Brain Pickings

7 Essential Books on the Art and Science of Happiness

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From Plato to Buddha, or what imperfection has to do with the neuroscience of the good life.

If you, like me, are fascinated by the human quest to understand the underpinnings of happiness but break out in hives at the mere mention of self-help books, you’re in luck: I’ve sifted through my personal library, a decade’s worth of obsessive reading, to surface seven essential books on the art and science of happiness, rooted in solid science, contemporary philosophy and cross-disciplinary insight. From psychology and neuroscience to sociology and cultural anthropology to behavioral economics, these essential reads illuminate the most fundamental aspiration of all human existence: How to avoid suffering and foster lasting well-being.

THE HAPPINESS HYPOTHESIS

The question of what makes us happy is likely as old as human cognition itself and has occupied the minds of philosophers, prophets and scientists for millennia. In The Happiness Hypothesis: Finding Modern Truth in Ancient Wisdom, psychology professor Jonathan Haidt unearths ten great theories of happiness discovered by the thinkers of the past, from Plato to Jesus to Buddha, to reveal a surprising abundance of common tangents. (For example, from Shakespeare: “There is nothing either good or bad, but thinking makes it so.” From Buddha: “Our life is the creation of our mind.”)

Human rationality depends critically on sophisticated emotionality. It is only because our emotional brains work so well that our reasoning can work at all.”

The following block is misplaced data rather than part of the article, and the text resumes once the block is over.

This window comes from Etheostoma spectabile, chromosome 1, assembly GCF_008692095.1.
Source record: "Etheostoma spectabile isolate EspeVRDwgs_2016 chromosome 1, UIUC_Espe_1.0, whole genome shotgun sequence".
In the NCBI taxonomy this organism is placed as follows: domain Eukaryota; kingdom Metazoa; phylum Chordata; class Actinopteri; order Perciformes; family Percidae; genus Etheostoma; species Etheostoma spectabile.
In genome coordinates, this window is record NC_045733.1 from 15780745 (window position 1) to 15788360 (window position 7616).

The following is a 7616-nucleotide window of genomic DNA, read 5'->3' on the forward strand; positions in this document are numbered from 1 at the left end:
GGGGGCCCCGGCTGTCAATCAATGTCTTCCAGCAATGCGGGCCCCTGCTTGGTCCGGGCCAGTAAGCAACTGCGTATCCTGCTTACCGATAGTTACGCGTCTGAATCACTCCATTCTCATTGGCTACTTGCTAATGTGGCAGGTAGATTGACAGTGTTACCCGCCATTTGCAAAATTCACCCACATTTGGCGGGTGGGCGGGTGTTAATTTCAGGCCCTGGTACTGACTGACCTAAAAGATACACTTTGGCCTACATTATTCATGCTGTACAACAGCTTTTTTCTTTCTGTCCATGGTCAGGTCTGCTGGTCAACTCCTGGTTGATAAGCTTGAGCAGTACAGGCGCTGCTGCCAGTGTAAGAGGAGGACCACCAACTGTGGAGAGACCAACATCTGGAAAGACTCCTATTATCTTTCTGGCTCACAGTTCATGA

Haidt takes this ambitious analysis of philosophical thought over the centuries and examines it through the prism of modern psychology research to extract a remarkably compelling blueprint for optimizing the human condition for happiness.

STUMBLING ON HAPPINESS

Nearly four years ago, Harvard psychologist Daniel Gilbert published Stumbling On Happiness. To this day, it remains the best-researched yet captivatingly digestible book on the art and science of happiness, exposing with equal parts wit and scientific rigor the many misconceptions we have about happiness, the tricks our minds play on us in its pursuit and how the limitations of our imagination get in the way of the grand quest.

Sample the book’s nuggets of wisdom with Gilbert’s excellent TED talk from 2008:

We have within us the capacity to manufacture the very quality we are constantly chasing.” ~ Daniel Gilbert

THE ART OF HAPPINESS

Science may be a reliable source of illumination, but it would be short-sighted to let it completely eclipse centuries of spiritual tradition investigating the underbelly of human nature. There is hardly a cultural figure more revered in that realm than His Holiness the Dalai Lama.

The Art of Happiness, a landmark articulation of the philosophy of peace and compassion as a foundation of happiness by Gyatso, His Holiness the Fourteenth Dalai Lama, has served as a powerful guide to well-being for secular and spiritual happiness seekers alike for the past twelve years.

If you want others to be happy, practice compassion. If you want to be happy, practice compassion.” ~ His Holiness the Fourteenth Dalai Lama